The belief that streets should act as thoroughfares, not destinations, and the conviction that bikes belong on side streets, not on main streets
"When behind the wheel of a car, travelling upwards of 50 km/hr, people see the world through a windshield, and therefore don’t focus on the shops they are racing past. By returning to a pre-1950’s mindset, high streets can become destinations where neighbours connect, and spending at local markets and shops increase. Relationships are built, and the idea of a well-knit community becomes a greater reality."
"Relegating bikes to backstreets only reinforces the idea that they are built for commuting and recreation, and not transportation."
The Parade is an arterial route, with a 50 kph speed limit along most of its length and one of the most frequent bus services in Wellington. It is very clearly dominated by motorised traffic, both moving and stationary. In fact, the dominance is so great that we all seem to have developed a mass case of "Stockholm syndrome" where we blindly accept that the car is king even if it is not always in our best interests. This is not a war on cars (and most cyclists are motorists too) but it's fair to ask whether the dominance of the car has come about simply because of a lack of other options. It's also completely legitimate to question whether that dominance is a sustainable situation.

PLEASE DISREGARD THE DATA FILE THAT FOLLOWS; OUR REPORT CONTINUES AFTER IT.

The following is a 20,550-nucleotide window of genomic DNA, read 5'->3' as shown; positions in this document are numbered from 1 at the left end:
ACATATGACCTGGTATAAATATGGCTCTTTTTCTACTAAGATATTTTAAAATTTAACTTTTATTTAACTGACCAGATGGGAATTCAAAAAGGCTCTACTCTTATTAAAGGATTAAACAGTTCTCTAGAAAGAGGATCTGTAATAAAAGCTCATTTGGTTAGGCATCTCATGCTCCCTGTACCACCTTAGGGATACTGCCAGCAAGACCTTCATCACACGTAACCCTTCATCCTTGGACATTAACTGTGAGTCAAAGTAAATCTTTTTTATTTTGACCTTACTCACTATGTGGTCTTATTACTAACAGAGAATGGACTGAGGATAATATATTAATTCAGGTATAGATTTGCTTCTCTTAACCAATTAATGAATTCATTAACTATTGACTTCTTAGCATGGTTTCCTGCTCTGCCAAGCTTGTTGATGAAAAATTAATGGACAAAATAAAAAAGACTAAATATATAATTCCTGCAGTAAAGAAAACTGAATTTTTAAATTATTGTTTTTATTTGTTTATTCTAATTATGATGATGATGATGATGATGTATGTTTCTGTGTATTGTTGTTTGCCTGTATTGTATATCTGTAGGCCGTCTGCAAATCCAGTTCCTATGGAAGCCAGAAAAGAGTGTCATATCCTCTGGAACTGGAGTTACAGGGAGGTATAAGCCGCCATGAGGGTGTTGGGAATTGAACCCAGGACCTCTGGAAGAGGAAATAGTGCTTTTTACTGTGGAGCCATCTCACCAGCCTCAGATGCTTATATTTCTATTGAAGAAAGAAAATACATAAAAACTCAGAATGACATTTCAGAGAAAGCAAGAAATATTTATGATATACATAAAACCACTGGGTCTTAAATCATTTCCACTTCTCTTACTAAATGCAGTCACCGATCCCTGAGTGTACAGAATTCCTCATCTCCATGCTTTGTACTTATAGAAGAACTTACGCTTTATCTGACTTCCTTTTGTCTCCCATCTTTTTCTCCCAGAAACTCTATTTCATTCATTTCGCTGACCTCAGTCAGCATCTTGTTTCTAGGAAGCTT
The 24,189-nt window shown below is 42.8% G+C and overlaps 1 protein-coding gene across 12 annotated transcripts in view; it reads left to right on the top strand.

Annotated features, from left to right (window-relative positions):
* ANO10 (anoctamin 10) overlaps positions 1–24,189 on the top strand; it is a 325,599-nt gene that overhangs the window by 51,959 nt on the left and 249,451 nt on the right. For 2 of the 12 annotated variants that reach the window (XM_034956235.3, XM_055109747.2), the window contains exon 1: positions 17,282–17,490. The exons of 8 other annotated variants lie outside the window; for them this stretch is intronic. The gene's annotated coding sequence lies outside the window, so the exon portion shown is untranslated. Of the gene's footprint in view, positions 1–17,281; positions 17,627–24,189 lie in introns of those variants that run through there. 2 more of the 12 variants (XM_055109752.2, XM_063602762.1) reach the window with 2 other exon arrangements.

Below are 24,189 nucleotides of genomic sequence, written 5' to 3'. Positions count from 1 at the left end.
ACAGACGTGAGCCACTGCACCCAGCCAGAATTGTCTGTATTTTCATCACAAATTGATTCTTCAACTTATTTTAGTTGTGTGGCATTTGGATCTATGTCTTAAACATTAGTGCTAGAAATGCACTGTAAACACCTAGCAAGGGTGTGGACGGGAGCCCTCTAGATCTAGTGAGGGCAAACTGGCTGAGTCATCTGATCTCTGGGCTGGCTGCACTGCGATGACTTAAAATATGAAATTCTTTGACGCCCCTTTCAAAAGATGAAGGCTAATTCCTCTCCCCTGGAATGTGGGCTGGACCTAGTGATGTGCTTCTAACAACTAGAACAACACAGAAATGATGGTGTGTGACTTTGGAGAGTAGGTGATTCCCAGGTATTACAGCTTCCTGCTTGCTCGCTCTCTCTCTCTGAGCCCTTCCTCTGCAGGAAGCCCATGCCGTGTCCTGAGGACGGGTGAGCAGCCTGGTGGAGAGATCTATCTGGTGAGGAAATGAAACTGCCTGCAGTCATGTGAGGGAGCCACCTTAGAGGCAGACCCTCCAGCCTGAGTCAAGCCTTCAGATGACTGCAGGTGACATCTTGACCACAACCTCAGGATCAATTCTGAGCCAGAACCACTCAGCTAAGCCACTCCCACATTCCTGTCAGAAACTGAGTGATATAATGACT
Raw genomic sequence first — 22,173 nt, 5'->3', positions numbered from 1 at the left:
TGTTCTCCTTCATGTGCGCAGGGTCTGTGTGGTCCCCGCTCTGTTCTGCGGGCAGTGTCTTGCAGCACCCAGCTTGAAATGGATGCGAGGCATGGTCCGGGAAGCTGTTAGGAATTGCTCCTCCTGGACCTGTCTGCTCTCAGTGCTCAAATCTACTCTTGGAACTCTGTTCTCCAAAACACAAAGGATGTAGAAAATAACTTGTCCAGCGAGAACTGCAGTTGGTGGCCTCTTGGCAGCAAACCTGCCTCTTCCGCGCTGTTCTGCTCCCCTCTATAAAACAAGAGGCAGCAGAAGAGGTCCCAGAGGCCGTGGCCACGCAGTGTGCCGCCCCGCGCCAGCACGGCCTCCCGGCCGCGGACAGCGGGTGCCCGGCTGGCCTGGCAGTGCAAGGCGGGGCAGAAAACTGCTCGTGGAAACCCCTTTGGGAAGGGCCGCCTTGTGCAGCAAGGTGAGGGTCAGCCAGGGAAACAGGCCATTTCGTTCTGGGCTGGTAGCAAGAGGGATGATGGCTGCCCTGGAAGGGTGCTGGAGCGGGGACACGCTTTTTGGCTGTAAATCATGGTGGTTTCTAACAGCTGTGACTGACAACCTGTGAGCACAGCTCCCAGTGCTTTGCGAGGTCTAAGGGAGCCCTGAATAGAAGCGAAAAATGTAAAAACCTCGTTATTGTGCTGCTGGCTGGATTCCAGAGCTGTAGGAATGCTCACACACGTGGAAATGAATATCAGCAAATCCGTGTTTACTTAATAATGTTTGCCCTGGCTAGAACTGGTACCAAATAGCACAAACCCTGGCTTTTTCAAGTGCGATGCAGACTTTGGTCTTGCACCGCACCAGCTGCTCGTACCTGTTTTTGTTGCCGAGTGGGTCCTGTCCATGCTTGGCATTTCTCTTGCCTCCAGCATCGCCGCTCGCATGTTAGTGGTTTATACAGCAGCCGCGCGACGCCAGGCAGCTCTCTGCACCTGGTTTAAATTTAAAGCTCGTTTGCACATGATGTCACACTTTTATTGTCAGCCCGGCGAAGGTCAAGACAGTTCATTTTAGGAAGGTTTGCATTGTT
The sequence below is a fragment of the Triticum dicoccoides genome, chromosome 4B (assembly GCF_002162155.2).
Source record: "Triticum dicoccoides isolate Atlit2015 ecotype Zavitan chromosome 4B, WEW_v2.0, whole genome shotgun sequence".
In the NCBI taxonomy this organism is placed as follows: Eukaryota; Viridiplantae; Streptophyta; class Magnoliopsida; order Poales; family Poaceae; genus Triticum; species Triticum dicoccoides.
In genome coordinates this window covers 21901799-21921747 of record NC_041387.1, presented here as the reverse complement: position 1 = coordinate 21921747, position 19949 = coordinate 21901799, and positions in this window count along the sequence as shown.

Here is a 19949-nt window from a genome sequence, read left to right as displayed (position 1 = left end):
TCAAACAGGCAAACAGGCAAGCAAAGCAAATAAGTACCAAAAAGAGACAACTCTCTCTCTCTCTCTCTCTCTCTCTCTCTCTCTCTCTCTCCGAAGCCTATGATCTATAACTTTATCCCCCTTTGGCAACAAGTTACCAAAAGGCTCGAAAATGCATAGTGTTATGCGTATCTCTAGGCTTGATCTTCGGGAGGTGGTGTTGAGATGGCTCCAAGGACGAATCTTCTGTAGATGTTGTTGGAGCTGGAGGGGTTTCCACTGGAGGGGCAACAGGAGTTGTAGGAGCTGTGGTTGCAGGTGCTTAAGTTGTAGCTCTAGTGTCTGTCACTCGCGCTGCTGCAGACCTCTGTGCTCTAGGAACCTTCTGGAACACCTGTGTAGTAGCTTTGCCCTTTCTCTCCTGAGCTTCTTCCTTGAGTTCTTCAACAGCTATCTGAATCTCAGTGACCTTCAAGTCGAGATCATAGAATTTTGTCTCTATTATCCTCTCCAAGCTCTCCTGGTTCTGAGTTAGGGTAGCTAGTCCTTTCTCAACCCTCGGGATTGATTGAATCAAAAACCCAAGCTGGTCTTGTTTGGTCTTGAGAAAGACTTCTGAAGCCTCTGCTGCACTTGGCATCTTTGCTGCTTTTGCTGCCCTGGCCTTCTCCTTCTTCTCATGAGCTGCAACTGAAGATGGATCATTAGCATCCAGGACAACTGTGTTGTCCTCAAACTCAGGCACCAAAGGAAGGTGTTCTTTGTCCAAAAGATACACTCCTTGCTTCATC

In a classic example of this "Stockholm syndrome", some cyclists have complained that the new cycleway is not for them because it doesn't allow them to travel at the kinds of speeds that they are used to. That's fair enough, but they also need to realise that's a type of cycling that excludes a significant number of people from riding a bike. It is reasonable to ask commuter cyclists to change their behaviour slightly in order to get more people on bikes? I think so. In my own case I only ride fast and "take the lane" because it is the safest way to ride in traffic. I am forced to ride as if I am a car. I have quickly discovered that as soon as I get on the cycleway, however, I naturally want to slow down a bit, relax, and enjoy a hassle free ride. I've even started stopping occasionally to say hi to people I know, something I wouldn't have done when racing past at 30 kph trying to keep up with the traffic. The difference between riding the 1.5 km length of The Parade at 15 kph and 30 kph is actually only a few minutes and I certainly don't mind sacrificing a few minutes of my commute for the greater good.